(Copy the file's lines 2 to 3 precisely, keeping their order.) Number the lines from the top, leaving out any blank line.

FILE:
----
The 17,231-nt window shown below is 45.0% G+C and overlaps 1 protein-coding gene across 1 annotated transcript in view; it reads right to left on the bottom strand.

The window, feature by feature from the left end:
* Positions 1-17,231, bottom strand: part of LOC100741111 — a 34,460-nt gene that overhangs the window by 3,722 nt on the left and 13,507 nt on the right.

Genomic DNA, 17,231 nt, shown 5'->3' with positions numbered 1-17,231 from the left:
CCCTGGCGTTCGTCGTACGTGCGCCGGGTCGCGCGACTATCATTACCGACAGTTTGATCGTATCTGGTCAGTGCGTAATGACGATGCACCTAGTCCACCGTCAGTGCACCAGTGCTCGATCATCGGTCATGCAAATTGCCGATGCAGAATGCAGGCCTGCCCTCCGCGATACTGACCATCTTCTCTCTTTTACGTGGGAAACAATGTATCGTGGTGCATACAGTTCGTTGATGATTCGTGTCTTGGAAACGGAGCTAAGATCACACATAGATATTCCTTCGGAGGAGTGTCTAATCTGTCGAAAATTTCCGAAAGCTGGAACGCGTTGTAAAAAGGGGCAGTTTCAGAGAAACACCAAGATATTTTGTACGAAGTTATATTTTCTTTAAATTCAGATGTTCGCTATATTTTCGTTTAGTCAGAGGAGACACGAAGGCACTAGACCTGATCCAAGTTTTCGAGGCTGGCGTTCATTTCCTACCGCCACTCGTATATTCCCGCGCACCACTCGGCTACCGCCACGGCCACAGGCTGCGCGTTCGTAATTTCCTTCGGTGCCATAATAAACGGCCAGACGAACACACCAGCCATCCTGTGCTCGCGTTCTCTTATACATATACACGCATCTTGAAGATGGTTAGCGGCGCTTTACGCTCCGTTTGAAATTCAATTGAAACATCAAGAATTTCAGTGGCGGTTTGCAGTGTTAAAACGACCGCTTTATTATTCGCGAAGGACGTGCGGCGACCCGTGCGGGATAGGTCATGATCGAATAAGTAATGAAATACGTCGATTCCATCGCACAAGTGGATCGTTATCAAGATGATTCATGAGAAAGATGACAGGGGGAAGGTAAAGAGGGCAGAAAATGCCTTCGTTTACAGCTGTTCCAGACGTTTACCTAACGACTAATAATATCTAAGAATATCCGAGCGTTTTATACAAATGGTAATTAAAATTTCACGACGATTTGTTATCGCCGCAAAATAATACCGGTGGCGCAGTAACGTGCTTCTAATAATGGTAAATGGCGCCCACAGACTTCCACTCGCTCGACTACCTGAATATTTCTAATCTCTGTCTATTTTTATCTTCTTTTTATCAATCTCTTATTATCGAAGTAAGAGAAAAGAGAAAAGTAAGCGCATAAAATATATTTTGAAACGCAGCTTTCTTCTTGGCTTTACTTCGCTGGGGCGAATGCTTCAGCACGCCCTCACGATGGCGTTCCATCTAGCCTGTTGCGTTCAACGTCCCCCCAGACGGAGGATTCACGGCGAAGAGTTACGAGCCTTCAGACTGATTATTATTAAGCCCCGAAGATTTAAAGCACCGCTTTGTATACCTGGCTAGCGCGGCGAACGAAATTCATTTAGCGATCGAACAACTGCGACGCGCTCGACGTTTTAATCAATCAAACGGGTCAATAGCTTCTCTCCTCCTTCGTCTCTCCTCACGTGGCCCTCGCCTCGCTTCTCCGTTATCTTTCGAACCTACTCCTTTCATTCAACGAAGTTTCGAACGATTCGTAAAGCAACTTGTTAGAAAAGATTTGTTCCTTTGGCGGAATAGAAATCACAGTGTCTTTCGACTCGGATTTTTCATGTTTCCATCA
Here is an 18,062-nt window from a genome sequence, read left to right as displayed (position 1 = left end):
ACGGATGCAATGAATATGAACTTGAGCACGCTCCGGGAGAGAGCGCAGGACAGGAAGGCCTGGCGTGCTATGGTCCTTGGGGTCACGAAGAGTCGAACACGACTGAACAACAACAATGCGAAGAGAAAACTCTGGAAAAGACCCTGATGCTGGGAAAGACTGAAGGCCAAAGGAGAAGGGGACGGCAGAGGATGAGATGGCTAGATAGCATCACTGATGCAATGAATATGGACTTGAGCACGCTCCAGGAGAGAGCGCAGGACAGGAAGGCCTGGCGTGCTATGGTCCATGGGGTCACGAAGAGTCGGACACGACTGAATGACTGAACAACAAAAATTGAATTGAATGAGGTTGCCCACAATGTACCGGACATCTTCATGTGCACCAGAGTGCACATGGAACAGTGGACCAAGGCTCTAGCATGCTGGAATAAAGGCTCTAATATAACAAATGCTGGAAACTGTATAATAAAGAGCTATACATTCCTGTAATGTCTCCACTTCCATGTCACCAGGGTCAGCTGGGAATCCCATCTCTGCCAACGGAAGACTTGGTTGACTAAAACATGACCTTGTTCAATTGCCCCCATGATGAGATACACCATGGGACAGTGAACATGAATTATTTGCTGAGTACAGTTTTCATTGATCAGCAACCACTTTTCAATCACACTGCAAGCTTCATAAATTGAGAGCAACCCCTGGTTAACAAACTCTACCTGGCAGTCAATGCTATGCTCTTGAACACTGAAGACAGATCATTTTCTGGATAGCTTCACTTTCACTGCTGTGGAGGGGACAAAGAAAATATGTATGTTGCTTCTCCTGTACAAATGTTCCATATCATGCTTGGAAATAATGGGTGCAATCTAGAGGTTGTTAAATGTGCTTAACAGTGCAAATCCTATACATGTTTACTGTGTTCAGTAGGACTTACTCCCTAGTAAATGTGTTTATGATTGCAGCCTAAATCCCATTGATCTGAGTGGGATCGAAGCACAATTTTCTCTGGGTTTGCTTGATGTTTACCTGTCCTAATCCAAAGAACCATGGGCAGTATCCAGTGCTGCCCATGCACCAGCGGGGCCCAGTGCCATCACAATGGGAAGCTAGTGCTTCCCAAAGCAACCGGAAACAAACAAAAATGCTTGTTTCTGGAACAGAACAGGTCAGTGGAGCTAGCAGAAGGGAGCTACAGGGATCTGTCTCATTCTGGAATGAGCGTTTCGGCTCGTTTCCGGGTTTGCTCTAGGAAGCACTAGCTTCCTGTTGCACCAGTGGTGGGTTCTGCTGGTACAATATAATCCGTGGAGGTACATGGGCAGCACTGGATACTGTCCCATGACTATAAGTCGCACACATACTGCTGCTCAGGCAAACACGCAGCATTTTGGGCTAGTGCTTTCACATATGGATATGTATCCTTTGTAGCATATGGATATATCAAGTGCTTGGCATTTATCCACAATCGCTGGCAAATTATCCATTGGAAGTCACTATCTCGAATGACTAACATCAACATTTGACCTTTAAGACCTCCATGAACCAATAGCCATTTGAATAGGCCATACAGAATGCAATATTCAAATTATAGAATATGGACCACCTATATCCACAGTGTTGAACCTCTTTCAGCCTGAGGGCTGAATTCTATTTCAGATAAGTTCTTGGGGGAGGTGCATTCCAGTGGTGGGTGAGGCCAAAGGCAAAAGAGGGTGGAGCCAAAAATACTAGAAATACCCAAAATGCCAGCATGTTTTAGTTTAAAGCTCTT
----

The window, feature by feature from the left end:
* Positions 1-17,231, bottom strand: part of LOC100741111 — a 34,460-nt gene that overhangs the window by 3,722 nt on the left and 13,507 nt on the right.